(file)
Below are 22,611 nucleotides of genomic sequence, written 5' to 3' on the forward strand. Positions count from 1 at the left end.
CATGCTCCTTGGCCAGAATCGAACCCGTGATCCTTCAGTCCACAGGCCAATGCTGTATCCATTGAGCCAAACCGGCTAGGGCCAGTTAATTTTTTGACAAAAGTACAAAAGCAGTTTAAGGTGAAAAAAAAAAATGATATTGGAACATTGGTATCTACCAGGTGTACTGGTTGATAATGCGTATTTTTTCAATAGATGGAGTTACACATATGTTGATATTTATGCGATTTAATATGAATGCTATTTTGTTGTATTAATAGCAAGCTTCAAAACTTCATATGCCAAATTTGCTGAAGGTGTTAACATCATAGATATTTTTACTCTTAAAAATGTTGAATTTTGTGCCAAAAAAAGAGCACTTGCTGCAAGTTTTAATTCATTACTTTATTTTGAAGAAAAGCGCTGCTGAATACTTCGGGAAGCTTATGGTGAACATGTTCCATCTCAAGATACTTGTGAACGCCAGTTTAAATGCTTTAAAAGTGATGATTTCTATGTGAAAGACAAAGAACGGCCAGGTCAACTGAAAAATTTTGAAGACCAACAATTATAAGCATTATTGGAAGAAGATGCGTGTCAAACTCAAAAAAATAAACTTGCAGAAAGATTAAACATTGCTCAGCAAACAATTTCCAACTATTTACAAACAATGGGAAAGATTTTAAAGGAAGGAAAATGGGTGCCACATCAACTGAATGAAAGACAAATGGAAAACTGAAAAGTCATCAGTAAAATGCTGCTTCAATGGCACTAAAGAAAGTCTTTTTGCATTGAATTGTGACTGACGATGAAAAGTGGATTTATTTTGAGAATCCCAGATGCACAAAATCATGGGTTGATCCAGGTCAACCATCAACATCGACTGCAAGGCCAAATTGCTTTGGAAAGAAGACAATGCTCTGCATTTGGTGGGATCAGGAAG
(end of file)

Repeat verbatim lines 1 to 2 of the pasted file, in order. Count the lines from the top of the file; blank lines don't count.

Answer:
Below are 22,611 nucleotides of genomic sequence, written 5' to 3' on the forward strand. Positions count from 1 at the left end.
CATGCTCCTTGGCCAGAATCGAACCCGTGATCCTTCAGTCCACAGGCCAATGCTGTATCCATTGAGCCAAACCGGCTAGGGCCAGTTAATTTTTTGACAAAAGTACAAAAGCAGTTTAAGGTGAAAAAAAAAAATGATATTGGAACATTGGTATCTACCAGGTGTACTGGTTGATAATGCGTATTTTTTCAATAGATGGAGTTACACATATGTTGATATTTATGCGATTTAATATGAATGCTATTTTGTTGTATTAATAGCAAGCTTCAAAACTTCATATGCCAAATTTGCTGAAGGTGTTAACATCATAGATATTTTTACTCTTAAAAATGTTGAATTTTGTGCCAAAAAAAGAGCACTTGCTGCAAGTTTTAATTCATTACTTTATTTTGAAGAAAAGCGCTGCTGAATACTTCGGGAAGCTTATGGTGAACATGTTCCATCTCAAGATACTTGTGAACGCCAGTTTAAATGCTTTAAAAGTGATGATTTCTATGTGAAAGACAAAGAACGGCCAGGTCAACTGAAAAATTTTGAAGACCAACAATTATAAGCATTATTGGAAGAAGATGCGTGTCAAACTCAAAAAAATAAACTTGCAGAAAGATTAAACATTGCTCAGCAAACAATTTCCAACTATTTACAAACAATGGGAAAGATTTTAAAGGAAGGAAAATGGGTGCCACATCAACTGAATGAAAGACAAATGGAAAACTGAAAAGTCATCAGTAAAATGCTGCTTCAATGGCACTAAAGAAAGTCTTTTTGCATTGAATTGTGACTGACGATGAAAAGTGGATTTATTTTGAGAATCCCAGATGCACAAAATCATGGGTTGATCCAGGTCAACCATCAACATCGACTGCAAGGCCAAATTGCTTTGGAAAGAAGACAATGCTCTGCATTTGGTGGGATCAGGAAG